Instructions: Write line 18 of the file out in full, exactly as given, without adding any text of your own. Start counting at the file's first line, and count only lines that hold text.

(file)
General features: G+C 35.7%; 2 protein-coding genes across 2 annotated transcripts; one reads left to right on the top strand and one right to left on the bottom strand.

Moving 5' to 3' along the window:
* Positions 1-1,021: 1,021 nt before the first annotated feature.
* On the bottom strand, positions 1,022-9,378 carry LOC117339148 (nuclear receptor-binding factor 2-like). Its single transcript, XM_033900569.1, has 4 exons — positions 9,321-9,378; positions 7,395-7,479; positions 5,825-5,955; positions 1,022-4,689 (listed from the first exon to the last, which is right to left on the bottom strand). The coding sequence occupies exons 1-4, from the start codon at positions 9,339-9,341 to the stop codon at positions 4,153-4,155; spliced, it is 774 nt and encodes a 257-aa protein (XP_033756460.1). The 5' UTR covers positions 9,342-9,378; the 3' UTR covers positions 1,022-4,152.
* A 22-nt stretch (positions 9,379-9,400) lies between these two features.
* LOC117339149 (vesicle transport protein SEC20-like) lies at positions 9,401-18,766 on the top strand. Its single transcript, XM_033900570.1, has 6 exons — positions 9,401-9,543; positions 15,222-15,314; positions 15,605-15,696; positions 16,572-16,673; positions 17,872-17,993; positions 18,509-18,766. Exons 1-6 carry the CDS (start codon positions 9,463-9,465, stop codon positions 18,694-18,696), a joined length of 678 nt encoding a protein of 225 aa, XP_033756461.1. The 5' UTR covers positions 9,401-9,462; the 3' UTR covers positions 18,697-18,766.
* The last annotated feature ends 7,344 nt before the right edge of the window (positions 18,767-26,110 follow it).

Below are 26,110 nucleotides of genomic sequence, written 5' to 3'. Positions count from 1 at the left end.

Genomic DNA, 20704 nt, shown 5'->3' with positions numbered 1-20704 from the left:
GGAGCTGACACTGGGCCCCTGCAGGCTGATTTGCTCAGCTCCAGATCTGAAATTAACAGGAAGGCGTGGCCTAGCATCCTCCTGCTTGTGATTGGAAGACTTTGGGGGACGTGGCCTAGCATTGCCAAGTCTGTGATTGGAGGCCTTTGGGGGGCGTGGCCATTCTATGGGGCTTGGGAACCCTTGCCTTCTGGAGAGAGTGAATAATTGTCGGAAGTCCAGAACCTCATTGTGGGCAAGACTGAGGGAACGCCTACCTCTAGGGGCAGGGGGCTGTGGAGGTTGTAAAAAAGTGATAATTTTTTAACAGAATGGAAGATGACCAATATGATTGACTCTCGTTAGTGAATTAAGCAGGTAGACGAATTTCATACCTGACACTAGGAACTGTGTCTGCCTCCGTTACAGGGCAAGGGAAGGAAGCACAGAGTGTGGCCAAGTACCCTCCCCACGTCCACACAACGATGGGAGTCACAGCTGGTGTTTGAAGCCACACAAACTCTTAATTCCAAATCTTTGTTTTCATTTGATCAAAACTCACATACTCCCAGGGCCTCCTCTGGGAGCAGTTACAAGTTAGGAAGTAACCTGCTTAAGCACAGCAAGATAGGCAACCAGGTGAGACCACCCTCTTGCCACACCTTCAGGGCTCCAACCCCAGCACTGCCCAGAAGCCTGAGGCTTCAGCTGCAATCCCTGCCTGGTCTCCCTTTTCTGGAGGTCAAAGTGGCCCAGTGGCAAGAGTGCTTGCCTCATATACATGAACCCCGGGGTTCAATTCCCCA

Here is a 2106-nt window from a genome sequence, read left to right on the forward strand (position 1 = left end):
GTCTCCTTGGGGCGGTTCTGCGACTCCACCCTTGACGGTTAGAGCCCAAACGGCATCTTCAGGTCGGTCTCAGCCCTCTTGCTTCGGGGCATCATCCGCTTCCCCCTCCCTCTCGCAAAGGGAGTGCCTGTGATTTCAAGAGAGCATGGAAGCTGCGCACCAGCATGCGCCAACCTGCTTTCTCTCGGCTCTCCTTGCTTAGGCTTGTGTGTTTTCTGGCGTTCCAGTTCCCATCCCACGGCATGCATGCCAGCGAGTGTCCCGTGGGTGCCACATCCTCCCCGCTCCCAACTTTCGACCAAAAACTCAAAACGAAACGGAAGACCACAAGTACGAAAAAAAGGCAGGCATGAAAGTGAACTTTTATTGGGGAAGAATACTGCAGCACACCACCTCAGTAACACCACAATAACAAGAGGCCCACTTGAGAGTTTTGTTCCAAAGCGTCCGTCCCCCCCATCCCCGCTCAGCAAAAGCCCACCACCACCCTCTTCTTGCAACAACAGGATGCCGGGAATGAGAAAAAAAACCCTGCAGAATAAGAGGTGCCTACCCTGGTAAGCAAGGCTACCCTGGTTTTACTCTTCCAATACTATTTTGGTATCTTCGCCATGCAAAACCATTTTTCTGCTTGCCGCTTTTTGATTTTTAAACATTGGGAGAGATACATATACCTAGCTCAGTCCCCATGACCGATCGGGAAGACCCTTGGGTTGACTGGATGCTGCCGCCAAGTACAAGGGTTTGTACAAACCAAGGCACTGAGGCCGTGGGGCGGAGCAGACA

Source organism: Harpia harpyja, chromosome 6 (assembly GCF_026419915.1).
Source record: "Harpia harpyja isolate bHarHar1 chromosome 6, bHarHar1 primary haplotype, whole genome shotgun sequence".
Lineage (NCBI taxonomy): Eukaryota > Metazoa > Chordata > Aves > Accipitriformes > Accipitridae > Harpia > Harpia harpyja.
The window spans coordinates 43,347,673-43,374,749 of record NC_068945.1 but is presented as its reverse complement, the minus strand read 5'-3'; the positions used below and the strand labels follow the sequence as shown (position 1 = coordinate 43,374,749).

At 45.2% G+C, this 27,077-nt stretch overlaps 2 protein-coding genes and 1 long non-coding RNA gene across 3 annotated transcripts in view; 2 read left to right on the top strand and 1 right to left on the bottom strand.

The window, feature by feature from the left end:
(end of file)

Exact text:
The window, feature by feature from the left end: